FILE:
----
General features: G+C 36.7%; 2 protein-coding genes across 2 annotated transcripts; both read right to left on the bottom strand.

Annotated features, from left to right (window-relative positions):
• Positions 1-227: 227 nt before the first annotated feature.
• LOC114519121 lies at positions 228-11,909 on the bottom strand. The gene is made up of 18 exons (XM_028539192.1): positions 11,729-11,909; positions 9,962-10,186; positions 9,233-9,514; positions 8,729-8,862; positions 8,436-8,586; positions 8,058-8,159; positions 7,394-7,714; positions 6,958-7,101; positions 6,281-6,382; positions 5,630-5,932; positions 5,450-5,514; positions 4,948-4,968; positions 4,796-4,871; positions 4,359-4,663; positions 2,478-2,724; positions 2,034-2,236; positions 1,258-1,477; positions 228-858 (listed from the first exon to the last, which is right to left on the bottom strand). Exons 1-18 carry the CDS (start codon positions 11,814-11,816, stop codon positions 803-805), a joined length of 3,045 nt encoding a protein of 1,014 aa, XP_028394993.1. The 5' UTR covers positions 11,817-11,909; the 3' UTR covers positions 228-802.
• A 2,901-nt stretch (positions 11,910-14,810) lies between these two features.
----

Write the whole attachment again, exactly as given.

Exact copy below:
General features: G+C 36.7%; 2 protein-coding genes across 2 annotated transcripts; both read right to left on the bottom strand.

Annotated features, from left to right (window-relative positions):
• Positions 1-227: 227 nt before the first annotated feature.
• LOC114519121 lies at positions 228-11,909 on the bottom strand. The gene is made up of 18 exons (XM_028539192.1): positions 11,729-11,909; positions 9,962-10,186; positions 9,233-9,514; positions 8,729-8,862; positions 8,436-8,586; positions 8,058-8,159; positions 7,394-7,714; positions 6,958-7,101; positions 6,281-6,382; positions 5,630-5,932; positions 5,450-5,514; positions 4,948-4,968; positions 4,796-4,871; positions 4,359-4,663; positions 2,478-2,724; positions 2,034-2,236; positions 1,258-1,477; positions 228-858 (listed from the first exon to the last, which is right to left on the bottom strand). Exons 1-18 carry the CDS (start codon positions 11,814-11,816, stop codon positions 803-805), a joined length of 3,045 nt encoding a protein of 1,014 aa, XP_028394993.1. The 5' UTR covers positions 11,817-11,909; the 3' UTR covers positions 228-802.
• A 2,901-nt stretch (positions 11,910-14,810) lies between these two features.